Different mayoral administrations have offered homeless families varying levels of access to city-subsidized affordable housing units. Under former Mayor Edward Koch, homeless families filled 10.4 percent of city subsidized units, while only 4 percent of the units created under Bloomberg by 2012 went to homeless families, according to a report by the Homes for Every New Yorker coalition. NYCHA Chair Shola Olatoye said at a City Council meeting in March that the city had provided 1,000 Section 8 vouchers to homeless families in the calendar year 2015. In addition, 27 homeless families were placed in HPD-subsidized units in FY 2015, according to the Coalition for the Homeless.
Advocates would like to see an increased dedication of these rehousing tools to homeless families. The Coalition for the Homeless says homeless families should receive priority for a total of 2,500 Section 8 vouchers and HPD housing placements.
The mayor’s homelessness plan doesn’t mention Section 8, and says only that the city will “establish a streamlined process to connect homeless clients to HPD-financed units.” Advocates say the mayor can go farther by dedicating a portion of the 80,000 affordable units that the mayor plans to build over the next ten years to homeless families. Homes for Every New Yorker, which includes VOCAL-NY, Mutual Housing Association of NY, the Legal Aid Society and 10 other organizations says 10 percent of all new units should go to homeless families for a total of at least 8,000 units, while the Coalition for the Homeless calls for no less than 10,000 units.
On Monday, de Blasio said that the plan to build 80,000 new units is a crucial part of addressing the homeless crisis, distinct from his plan to build 15,000 units of supportive housing.
“The supportive housing goes to what we might consider the more historic or traditional challenge we’ve faced with homelessness, which is folks with mental health challenges and substance abuse challenges,” de Blasio said. The 80,000 units, on the other hand, “goes to the heart of the homelessness crisis because the homelessness crisis more and more is about economics.”
He admitted, however, that plan for 80,000 units does not include apartments “set aside specifically for folks in shelter.”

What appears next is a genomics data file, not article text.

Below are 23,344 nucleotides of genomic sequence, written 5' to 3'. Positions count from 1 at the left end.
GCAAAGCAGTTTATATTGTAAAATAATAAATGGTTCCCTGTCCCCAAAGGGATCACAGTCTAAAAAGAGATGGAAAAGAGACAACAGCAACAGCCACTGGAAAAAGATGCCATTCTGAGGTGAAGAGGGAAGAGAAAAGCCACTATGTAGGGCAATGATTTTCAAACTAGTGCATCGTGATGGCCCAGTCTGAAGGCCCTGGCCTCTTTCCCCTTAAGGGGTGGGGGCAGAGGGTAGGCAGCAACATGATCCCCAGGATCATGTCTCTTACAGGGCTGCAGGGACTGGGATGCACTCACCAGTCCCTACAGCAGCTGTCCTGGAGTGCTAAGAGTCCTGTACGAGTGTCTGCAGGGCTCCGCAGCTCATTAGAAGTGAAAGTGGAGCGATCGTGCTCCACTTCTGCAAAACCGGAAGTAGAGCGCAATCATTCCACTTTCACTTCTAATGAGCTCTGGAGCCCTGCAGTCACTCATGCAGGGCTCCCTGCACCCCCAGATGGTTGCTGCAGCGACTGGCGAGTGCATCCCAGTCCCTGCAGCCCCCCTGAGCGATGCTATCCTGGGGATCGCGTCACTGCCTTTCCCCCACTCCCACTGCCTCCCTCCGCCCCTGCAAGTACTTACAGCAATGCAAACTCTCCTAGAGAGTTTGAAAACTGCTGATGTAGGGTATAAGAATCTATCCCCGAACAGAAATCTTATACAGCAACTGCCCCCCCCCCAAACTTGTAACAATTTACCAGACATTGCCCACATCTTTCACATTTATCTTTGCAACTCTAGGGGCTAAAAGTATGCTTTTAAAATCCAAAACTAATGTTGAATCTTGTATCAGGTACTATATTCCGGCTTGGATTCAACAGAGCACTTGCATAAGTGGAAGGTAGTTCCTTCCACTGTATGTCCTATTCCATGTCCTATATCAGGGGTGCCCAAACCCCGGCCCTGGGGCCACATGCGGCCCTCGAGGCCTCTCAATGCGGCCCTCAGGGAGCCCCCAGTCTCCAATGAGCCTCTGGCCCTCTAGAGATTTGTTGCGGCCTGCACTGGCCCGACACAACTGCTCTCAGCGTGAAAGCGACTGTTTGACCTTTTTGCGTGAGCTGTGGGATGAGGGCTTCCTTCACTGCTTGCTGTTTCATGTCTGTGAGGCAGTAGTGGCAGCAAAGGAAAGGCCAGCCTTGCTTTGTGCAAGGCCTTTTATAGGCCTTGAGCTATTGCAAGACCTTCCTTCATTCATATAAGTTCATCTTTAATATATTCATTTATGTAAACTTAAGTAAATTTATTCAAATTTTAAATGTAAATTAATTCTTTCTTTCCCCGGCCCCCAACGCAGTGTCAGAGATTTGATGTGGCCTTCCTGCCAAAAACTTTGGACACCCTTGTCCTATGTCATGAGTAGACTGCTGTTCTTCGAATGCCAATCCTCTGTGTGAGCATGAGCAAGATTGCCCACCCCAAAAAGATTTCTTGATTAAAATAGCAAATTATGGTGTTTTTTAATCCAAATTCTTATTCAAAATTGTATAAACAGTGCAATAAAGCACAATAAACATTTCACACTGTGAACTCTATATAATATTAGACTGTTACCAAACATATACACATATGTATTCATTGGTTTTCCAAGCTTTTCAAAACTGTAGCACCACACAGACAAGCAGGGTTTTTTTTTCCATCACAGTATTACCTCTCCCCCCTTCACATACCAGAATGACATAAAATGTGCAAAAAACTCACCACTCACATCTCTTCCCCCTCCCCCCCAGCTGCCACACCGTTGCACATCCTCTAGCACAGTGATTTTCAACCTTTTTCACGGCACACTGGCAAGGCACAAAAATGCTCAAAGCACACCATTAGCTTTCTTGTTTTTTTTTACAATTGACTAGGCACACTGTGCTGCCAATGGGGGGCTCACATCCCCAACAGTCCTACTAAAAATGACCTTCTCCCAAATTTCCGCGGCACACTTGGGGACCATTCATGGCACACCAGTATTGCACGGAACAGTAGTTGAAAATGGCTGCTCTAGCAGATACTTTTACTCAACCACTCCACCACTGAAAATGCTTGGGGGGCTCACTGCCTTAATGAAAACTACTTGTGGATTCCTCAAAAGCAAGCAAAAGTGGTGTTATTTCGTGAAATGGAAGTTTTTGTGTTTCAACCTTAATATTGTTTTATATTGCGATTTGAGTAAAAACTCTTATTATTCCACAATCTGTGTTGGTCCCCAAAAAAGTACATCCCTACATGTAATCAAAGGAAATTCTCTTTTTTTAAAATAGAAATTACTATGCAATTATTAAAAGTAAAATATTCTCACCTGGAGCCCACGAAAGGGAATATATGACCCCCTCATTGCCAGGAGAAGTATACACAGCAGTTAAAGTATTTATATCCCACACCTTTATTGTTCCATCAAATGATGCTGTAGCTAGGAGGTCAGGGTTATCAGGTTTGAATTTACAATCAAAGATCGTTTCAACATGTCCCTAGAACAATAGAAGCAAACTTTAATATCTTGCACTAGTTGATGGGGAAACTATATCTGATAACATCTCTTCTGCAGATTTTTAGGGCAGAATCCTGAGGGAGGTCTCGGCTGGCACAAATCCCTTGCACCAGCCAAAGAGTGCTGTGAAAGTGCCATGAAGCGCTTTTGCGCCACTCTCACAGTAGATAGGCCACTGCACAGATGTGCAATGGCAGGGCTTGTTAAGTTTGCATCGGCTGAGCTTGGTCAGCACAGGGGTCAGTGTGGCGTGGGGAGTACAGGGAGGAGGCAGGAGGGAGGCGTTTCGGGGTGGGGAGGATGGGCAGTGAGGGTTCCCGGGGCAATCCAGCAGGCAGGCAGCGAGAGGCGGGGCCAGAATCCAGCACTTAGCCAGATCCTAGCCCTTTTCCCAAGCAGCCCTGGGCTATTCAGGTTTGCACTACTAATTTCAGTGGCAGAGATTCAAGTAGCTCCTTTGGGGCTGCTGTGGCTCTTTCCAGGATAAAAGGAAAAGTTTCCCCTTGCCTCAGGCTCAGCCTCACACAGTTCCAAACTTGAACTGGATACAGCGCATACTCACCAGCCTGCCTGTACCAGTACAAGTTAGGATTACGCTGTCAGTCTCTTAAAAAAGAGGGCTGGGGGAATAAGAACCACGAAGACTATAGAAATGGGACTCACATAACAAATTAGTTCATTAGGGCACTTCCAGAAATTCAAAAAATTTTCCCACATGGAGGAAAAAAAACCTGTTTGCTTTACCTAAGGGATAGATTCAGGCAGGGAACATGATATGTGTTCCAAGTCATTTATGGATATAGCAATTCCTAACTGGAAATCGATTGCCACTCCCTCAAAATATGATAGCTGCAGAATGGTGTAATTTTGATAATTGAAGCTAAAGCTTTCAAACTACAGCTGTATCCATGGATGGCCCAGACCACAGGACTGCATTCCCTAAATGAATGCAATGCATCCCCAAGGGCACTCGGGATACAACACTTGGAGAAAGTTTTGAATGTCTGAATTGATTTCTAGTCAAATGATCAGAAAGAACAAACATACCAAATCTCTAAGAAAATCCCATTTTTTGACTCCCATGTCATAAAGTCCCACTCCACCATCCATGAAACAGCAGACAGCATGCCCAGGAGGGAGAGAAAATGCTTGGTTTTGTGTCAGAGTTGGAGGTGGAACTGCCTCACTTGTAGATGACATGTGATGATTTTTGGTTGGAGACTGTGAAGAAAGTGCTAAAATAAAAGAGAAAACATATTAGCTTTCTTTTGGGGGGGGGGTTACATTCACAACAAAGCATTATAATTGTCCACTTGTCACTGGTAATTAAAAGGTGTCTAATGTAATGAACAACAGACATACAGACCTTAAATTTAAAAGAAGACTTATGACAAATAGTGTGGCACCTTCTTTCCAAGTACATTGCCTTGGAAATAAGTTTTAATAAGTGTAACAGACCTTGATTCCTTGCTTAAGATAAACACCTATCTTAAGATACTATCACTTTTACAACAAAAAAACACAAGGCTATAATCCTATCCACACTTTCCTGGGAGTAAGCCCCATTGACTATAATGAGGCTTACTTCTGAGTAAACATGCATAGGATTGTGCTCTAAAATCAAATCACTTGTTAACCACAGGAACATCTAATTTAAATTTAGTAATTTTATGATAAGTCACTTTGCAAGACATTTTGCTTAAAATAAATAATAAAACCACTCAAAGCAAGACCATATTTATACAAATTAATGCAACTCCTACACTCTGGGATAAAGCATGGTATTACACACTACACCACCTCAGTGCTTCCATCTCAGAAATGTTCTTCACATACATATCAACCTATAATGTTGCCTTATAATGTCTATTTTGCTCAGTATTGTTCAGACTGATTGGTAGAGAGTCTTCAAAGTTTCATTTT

Ismene Speliotis of the Mutual Housing Association of New York said the Homes for Every New Yorker coalition is in the midst of conversations with HPD about establishing a 10 percent aside in all HPD subsidy programs, and was surprised by the mayor’s comments at the press conference.
“If we don’t have a program that’s explicitly homeless families, that’s a little worrisome,” she said.
3. The Right to Counsel
Mayor de Blasio is widely commended for expanding the provision of free legal services for tenants facing eviction and harassment. At the press conference on Monday, the mayor reiterated his plan to invest $70 million in free legal services for tenants in FY 2017—a more than ten-fold increase from 2013 funding levels.
De Blasio stopped short, however, of calling for the establishment of a “right to counsel” in housing court. Many advocates, including more than 50 member organizations and supporters in the Right to Counsel NYC Coalition, have called on the city to provide legal services for any tenant making within 200 percent of the poverty line.
While the administration has expressed concerns about the cost of such an initiative, an independent study released last week on the potential savings from such a step is adding fuel to the campaign. According to the advisory firm Stout Risius Ross, providing counsel in housing court to all tenants within 200 percent of the poverty line would cost $259 million per year, including the $60 million the city currently spends on free counsel. Such services, however, would save $519 in city expenditures by reducing costs associated with homelessness and the loss of affordable housing. In total, the policy would result in annual net savings of $320 million.
“I think it’s a game changer,” says City Councilmember Mark Levine, who last year introduced a bill for a “right to counsel” in housing court that is currently up to 41 sponsors. He believed the de Blasio administration has also taken interest in the report. “OMB and others inside the mayors team are starting to look very, very seriously at the savings and I’m very optimistic about that.”
City Hall representative Austin Finan, however, would not confirm Levine’s hopes. “Our focus remains on rezoning neighborhoods and other areas most subject to gentrification pressures, as well as unscrupulous landlords attempting to force out tenants in order to raise rents,” he said.